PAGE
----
I was listening to BBC Radio yesterday, and they had a story about 62-year-old Stefan Gatward, a Kent resident who finally lost his temper over the incorrectly-punctuated sign on the end of his street ("St Johns Close") and painted in an apostrophe.
Anyway, the BBC wanted to know what their listeners thought: was it too nit-picky, or did Mr. Gatward have a valid complaint*? I'm no grammar expert, but I am a big fan of the apostrophe, so I was very happy to hear that nearly everyone they polled supported Mr. Gatward's position--particularly because my doom-and-gloom mother frequently tells me that we're all moving towards a new, punctuation-free future, and I better get over it or I'm going to give myself a headache.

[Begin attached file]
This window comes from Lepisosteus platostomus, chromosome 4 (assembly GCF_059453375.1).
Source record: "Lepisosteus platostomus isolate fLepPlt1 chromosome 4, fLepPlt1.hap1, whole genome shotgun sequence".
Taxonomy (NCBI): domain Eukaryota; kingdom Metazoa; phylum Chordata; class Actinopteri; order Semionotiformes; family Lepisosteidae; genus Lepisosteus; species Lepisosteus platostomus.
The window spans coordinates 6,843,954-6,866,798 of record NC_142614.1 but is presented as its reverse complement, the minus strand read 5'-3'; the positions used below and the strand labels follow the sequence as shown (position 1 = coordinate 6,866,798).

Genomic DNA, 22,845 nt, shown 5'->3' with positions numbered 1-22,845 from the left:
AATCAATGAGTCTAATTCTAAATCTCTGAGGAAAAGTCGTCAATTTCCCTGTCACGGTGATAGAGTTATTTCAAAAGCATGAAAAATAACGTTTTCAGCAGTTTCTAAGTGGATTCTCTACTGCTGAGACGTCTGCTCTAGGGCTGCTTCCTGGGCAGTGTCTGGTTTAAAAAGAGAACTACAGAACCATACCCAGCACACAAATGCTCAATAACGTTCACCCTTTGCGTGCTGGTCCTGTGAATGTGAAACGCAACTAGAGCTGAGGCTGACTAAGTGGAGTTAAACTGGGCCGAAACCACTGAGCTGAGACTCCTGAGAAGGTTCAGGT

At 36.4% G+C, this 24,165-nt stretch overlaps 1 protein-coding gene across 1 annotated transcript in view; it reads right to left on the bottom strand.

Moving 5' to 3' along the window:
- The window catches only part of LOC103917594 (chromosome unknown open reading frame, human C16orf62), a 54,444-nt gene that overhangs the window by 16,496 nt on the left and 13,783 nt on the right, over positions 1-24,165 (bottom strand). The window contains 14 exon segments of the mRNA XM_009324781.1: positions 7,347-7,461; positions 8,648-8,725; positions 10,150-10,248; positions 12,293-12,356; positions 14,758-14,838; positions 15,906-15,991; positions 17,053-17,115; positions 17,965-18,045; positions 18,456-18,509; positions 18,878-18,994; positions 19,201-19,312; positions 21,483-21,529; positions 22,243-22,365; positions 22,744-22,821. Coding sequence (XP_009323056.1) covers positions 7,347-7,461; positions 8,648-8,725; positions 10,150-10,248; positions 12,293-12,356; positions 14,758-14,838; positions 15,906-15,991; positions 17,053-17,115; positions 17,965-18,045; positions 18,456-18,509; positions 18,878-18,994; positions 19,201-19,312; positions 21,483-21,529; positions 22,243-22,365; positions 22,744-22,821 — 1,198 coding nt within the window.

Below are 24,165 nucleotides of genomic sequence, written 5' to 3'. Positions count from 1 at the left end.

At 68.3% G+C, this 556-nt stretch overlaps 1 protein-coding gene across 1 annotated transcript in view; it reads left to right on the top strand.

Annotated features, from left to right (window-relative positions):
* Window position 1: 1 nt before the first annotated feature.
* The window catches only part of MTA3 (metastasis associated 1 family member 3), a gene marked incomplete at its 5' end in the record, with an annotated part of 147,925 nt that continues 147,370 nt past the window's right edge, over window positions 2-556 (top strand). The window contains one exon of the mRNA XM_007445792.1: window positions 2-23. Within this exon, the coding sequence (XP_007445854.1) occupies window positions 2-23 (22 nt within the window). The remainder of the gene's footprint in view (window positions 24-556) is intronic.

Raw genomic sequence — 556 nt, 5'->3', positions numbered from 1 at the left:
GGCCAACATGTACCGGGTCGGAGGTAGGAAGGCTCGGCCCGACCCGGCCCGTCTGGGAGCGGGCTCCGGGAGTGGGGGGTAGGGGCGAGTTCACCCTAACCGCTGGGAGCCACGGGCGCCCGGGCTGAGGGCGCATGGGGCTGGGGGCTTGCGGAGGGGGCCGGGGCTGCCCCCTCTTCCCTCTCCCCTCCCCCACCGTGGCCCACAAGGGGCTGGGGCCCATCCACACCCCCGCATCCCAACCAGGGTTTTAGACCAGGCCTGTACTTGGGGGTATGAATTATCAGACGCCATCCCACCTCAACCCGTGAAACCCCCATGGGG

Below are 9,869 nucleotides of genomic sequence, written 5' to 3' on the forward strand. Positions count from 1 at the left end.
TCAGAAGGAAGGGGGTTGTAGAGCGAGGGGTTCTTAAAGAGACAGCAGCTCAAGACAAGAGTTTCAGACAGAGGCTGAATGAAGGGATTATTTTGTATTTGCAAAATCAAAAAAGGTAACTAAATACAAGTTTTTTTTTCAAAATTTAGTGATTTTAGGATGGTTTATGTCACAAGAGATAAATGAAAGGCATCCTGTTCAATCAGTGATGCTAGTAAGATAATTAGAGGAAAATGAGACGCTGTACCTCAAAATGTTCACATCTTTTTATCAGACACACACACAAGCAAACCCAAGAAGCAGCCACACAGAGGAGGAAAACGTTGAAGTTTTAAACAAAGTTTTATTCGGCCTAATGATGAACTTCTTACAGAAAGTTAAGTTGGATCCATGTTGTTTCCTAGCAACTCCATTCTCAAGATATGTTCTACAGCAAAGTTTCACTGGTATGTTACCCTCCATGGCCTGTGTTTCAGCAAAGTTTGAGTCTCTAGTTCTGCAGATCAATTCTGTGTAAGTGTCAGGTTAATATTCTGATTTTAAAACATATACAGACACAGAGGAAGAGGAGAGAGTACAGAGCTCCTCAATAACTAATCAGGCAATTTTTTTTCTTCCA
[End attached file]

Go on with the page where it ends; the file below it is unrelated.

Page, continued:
So there, Mom.
*The expert opinion featured in the BBC story also pointed out that until we have an inflexion-based way of communicating the difference between statements like "the pills' effects are dangerous" and "the pill's effects are dangerous", we might want to be careful about dumping time-honored stylistic flourishes.)
Labels: Literary style